Hannafords: there's no excuse

Here we go again. Over the last 12 months my family has had to replace two of the four credit cards in our wallets thanks to security breaches by retailers who can't seem to follow the rules. Now we're about to replace two more.

Our first problems arose in the wake of the TJX data breach last year. Thanks to Hannaford's announcement yesterday of its own security breach, it looks like we may need to replace two more. Because many consumers use Visa and MasterCard debit cards in grocery stores, the affect of the Hannaford breach could be much worse for consumers than the TJX break-in.

What is it about the Payment Card Industry Security Council's security requirements that these companies don't understand? The 12 basic rules for retailers who accept credit and debit cards, known as the PCI Security Standard - have been in place since 2006. There's nothing exotic here. These are common sense security practices that the industry should have been doing for years - but hasn't. When is this industry going to wake up?

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  • TJX broke commandment number three: Thou shalt protect stored cardholder data. The result: 45.6 million card numbers and associated information stolen, including mine. Apparently, the stolen data included some personal identity information that never should have been stored in the first place. The cost: $150 million to settle a class action lawsuit plus other undisclosed costs associated with remedying the problem within TJX and with the business partners and banks who lost money issuing new cards and cleaning up the mess.

    You would think that incident would have served as a wake up call, and that the enormous cost to TJX would have sent other retailers scrambling to meet the PCI's basic security requirements. Apparently not.

    Now it appears that Hannaford broke the fourth commandment: Thou shalt encrypt transmission of cardholder data. According to a Computerworld news story, as many as 4.2 million credit and debit card numbers and expiration dates were stolen while being transmitted, resulting in some 1,800 fraudulent transactions since late December. If the trajectory of this story follows that of the TJX episode, that's probably just the start of the bad news.

    The two cards we use regularly at Hannaford are MasterCard debit cards. Because so many people use Visa and MasterCard debit cards to buy groceries, this data breach could create much bigger headaches for affected consumers. With a credit card you can challenge a transaction and you're not responsible for it. But a breach on a debit card can temporarily freeze access to funds in your checking account while the bank, card processor and retailer sort things out. To get things straightened out, you'll need to come into the bank and file a "dispute resolution form." While some banks will issue "provisional credit" at this point to cover the amount the fraudulent transactions drained from your account, it's possible that your money can be tied up money for days - or possibly weeks. Now is a good time to check your bank's policy.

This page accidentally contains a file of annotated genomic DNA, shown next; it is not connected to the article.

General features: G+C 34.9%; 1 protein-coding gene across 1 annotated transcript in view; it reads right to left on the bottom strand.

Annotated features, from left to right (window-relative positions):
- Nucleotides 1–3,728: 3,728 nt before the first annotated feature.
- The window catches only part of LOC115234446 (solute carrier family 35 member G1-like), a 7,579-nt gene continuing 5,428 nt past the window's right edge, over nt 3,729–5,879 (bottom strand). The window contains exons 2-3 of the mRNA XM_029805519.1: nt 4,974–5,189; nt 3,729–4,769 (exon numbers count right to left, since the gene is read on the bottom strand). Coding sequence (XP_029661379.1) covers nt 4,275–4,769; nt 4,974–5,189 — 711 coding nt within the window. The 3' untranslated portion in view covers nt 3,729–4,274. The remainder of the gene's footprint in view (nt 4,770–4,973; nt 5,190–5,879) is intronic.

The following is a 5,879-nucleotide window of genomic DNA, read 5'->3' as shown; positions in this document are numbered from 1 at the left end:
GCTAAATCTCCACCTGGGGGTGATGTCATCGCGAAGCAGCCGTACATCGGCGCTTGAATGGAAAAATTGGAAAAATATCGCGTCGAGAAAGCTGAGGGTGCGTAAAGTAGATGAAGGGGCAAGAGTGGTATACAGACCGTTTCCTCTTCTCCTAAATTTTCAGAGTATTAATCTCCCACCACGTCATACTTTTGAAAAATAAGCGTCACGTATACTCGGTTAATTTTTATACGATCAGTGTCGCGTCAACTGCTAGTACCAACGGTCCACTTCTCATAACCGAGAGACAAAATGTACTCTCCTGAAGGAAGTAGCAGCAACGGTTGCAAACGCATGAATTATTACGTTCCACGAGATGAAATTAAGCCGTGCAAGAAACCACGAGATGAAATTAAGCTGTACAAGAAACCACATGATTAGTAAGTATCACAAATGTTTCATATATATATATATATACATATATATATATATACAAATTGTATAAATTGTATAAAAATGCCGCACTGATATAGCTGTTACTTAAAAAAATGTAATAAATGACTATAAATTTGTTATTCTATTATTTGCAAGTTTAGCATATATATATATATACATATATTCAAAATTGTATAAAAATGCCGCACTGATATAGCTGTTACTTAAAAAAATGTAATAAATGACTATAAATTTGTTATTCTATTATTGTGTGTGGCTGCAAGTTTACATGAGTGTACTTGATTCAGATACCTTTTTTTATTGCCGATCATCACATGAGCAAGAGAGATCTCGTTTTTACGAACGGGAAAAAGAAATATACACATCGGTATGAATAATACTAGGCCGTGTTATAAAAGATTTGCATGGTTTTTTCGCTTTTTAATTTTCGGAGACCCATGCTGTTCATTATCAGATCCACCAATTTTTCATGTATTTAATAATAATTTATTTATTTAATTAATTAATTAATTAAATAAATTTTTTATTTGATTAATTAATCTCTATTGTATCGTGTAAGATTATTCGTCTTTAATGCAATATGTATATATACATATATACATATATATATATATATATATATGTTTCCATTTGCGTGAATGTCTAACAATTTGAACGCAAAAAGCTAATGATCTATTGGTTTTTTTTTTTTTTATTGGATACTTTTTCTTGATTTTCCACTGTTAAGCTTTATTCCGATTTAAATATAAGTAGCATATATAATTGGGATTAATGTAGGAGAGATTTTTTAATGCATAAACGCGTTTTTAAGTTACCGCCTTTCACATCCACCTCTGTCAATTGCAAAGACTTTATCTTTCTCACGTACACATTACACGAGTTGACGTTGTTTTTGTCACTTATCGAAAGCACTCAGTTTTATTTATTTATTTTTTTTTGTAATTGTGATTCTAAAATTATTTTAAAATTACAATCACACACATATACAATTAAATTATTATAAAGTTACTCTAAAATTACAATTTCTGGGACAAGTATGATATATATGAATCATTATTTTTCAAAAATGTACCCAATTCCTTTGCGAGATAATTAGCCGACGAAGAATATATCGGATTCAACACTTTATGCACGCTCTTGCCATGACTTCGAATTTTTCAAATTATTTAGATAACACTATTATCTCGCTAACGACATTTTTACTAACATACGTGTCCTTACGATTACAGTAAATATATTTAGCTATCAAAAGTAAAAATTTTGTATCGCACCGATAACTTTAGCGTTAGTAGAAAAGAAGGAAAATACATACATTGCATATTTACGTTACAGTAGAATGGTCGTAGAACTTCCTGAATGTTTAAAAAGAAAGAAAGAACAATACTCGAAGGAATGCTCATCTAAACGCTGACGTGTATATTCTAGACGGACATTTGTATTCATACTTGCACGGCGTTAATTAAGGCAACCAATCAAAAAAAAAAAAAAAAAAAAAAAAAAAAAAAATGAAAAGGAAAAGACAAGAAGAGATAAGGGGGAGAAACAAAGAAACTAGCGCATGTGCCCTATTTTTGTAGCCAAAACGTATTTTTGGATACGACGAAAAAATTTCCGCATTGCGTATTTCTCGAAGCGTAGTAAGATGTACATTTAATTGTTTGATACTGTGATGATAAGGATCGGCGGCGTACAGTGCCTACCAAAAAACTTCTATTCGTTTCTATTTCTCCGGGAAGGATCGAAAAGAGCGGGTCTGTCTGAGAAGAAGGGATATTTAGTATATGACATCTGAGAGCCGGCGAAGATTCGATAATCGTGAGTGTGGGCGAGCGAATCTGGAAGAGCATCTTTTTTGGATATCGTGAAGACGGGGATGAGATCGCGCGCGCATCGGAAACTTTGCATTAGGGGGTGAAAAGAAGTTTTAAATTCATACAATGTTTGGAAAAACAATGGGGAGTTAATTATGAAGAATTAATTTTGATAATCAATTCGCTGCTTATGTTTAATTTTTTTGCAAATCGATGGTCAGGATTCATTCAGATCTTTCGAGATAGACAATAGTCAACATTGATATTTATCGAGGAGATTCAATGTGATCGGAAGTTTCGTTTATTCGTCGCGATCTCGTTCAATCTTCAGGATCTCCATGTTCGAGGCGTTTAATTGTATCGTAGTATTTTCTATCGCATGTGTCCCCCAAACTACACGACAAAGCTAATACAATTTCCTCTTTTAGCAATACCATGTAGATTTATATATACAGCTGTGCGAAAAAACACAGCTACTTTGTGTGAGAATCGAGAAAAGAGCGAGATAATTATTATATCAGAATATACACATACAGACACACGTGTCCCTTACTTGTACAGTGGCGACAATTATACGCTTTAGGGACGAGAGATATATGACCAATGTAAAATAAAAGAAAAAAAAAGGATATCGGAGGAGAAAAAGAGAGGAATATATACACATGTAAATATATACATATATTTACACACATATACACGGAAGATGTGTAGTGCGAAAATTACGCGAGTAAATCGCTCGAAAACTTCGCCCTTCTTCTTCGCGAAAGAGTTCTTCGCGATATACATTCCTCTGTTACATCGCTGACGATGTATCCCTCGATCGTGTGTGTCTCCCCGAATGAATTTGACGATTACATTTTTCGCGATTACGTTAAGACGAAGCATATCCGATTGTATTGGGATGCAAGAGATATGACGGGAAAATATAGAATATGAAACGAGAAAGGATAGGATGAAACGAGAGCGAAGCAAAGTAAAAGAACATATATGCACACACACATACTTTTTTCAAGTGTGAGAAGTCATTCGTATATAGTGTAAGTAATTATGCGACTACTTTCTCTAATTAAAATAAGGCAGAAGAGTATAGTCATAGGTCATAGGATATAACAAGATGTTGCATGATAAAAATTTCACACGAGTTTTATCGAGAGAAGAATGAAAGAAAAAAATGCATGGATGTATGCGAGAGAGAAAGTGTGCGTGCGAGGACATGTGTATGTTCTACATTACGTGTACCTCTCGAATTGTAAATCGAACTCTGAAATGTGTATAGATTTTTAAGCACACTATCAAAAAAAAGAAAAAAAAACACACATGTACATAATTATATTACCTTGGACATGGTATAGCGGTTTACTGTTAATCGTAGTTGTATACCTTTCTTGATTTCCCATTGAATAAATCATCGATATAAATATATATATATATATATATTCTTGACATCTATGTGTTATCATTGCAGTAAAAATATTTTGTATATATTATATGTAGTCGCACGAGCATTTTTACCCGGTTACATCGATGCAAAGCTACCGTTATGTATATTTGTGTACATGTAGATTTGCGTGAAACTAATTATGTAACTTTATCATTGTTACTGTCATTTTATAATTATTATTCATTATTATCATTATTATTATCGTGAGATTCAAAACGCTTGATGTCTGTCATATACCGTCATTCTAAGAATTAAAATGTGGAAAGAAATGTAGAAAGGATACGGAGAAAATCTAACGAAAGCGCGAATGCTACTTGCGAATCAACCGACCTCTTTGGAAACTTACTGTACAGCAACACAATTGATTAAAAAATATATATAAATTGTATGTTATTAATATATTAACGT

If your card is among those possibly compromised, the smart thing to do is demand a new card right away. Because it costs them money to reissue a card, many banks will try to talk you out of it, saying that they can monitor your account for inappropriate activity and let you know if something goes awry. But by that time it's too late. Your financial life is disrupted.

    For us, cancelling a card is also disruptive because our bank takes two weeks to issue a new one. While our bank uses an external credit card processor to issue its cards, the local credit union cuts its own cards. When I cancelled my Visa card last year after receiving notification that my card might be affected by the TJX scandal, I had a new card the same day. (Yet another benefit to keeping your banking local). What does your bank do? Maybe it's time to check.

    This time around, and with so many debit cards at risk, many consumers who receive "the letter" may not follow the banks' advice and wait around to see if fraudulent transactions actually appear. And why should they absorb that risk because a retailer had sloppy security practices? The consumer's one avenue of protest is to demand a new card up front. Indeed, if every consumer whose card data was put at risk by doing business at Hannaford demanded a new card the financial pressure for change would be enormous. In this recalcitrant industry, that may be the only sure path to change.

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